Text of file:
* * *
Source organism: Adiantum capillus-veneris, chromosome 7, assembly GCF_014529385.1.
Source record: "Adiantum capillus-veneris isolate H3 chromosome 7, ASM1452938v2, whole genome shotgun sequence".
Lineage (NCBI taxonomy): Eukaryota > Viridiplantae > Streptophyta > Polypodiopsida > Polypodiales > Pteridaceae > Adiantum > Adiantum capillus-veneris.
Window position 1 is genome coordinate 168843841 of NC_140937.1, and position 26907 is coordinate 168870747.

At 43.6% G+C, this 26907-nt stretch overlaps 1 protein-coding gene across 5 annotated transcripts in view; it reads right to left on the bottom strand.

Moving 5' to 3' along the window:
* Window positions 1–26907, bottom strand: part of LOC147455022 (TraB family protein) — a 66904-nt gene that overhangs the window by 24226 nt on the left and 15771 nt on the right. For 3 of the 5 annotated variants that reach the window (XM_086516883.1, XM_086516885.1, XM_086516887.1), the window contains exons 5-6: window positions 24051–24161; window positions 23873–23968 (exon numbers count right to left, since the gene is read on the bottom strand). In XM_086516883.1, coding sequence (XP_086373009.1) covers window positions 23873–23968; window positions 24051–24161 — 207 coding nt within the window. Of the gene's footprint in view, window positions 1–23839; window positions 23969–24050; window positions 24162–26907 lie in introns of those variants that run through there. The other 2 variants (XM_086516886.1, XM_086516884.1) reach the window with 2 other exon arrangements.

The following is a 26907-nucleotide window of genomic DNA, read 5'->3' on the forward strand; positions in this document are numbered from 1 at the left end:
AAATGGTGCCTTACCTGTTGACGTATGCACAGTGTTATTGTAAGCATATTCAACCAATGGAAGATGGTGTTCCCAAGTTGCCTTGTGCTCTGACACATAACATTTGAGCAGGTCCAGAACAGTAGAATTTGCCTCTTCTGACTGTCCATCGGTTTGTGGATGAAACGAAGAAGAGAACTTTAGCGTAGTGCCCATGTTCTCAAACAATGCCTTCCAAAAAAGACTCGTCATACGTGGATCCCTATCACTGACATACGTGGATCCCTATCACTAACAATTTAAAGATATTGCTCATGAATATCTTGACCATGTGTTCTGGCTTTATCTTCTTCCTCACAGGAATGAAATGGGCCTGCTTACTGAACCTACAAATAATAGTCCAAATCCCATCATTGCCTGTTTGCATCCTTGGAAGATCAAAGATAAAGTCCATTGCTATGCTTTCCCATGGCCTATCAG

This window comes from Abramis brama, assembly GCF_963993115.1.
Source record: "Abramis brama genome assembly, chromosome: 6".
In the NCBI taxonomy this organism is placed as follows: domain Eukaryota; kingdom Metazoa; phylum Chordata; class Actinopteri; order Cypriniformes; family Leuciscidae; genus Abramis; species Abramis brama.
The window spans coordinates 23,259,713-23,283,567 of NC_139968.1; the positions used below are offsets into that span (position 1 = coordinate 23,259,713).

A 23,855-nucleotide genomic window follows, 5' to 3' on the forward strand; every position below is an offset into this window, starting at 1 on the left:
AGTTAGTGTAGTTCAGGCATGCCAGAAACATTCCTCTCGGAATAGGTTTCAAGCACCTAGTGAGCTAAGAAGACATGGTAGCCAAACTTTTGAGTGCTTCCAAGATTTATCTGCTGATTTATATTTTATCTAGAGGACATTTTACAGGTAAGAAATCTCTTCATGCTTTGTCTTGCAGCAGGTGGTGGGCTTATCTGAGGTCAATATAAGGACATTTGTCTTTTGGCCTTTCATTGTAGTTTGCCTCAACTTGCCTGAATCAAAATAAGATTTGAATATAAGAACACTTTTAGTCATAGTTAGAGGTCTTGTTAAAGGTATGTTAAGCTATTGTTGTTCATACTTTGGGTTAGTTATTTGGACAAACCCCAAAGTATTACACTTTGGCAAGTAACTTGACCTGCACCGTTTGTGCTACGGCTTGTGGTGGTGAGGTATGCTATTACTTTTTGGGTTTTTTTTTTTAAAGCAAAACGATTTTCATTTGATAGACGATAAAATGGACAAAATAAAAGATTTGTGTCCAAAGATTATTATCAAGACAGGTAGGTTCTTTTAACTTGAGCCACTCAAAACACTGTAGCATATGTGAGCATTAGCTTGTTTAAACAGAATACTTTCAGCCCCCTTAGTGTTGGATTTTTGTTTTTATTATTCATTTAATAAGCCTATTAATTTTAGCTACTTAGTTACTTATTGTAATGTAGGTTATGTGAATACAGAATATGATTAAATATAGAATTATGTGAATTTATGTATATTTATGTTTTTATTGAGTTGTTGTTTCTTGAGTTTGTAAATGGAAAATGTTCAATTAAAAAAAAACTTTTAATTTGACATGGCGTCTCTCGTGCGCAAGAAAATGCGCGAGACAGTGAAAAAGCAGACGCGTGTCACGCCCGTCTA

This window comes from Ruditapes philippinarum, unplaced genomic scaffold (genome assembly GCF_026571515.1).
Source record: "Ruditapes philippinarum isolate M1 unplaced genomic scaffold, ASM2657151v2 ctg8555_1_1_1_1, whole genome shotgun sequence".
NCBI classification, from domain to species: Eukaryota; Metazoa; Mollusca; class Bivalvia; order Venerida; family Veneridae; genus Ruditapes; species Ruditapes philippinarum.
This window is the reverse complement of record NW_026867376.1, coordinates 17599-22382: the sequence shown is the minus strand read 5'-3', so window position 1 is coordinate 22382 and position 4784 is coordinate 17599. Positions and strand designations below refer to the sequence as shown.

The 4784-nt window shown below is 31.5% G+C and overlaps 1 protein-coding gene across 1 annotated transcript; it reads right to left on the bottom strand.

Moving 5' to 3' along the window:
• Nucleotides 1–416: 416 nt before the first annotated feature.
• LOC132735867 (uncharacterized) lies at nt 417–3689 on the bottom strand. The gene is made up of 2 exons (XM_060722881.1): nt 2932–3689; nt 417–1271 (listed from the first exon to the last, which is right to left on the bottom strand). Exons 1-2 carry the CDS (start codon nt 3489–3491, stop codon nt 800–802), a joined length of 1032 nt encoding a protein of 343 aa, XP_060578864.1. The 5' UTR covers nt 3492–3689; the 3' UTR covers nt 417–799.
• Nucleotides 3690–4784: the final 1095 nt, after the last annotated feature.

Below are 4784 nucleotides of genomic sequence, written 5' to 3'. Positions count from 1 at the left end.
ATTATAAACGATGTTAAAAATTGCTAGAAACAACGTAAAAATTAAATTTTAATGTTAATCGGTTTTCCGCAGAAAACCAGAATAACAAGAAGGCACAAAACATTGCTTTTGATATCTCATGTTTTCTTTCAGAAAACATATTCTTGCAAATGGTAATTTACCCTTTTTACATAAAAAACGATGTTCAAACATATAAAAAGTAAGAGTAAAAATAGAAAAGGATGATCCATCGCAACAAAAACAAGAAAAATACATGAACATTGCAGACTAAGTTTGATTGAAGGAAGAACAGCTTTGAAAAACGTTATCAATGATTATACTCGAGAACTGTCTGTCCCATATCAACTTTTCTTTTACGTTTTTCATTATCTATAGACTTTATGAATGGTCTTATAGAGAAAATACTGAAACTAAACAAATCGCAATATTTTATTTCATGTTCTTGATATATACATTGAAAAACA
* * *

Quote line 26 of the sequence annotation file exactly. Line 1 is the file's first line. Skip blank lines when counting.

ATTATAAACGATGTTAAAAATTGCTAGAAACAACGTAAAAATTAAATTTTAATGTTAATCGGTTTTCCGCAGAAAACCAGAATAACAAGAAGGCACAAAACATTGCTTTTGATATCTCATGTTTTCTTTCAGAAAACATATTCTTGCAAATGGTAATTTACCCTTTTTACATAAAAAACGATGTTCAAACATATAAAAAGTAAGAGTAAAAATAGAAAAGGATGATCCATCGCAACAAAAACAAGAAAAATACATGAACATTGCAGACTAAGTTTGATTGAAGGAAGAACAGCTTTGAAAAACGTTATCAATGATTATACTCGAGAACTGTCTGTCCCATATCAACTTTTCTTTTACGTTTTTCATTATCTATAGACTTTATGAATGGTCTTATAGAGAAAATACTGAAACTAAACAAATCGCAATATTTTATTTCATGTTCTTGATATATACATTGAAAAACA